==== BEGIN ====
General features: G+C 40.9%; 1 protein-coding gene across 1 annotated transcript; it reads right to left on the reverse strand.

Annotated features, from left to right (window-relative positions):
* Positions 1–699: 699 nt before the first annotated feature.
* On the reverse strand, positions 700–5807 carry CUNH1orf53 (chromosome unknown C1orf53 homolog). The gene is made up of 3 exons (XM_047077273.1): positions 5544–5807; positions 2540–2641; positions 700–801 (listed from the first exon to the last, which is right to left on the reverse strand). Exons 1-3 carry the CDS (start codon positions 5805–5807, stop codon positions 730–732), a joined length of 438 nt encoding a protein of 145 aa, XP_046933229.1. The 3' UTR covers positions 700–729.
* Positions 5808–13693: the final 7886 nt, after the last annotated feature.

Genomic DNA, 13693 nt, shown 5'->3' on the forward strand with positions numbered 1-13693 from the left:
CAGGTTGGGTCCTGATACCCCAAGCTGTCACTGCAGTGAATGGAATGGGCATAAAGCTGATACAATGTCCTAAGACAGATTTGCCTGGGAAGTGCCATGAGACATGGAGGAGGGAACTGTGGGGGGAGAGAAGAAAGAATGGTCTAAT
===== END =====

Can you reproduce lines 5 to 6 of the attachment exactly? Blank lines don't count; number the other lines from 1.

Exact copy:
* Positions 5808–13693: the final 7886 nt, after the last annotated feature.

Genomic DNA, 13693 nt, shown 5'->3' on the forward strand with positions numbered 1-13693 from the left: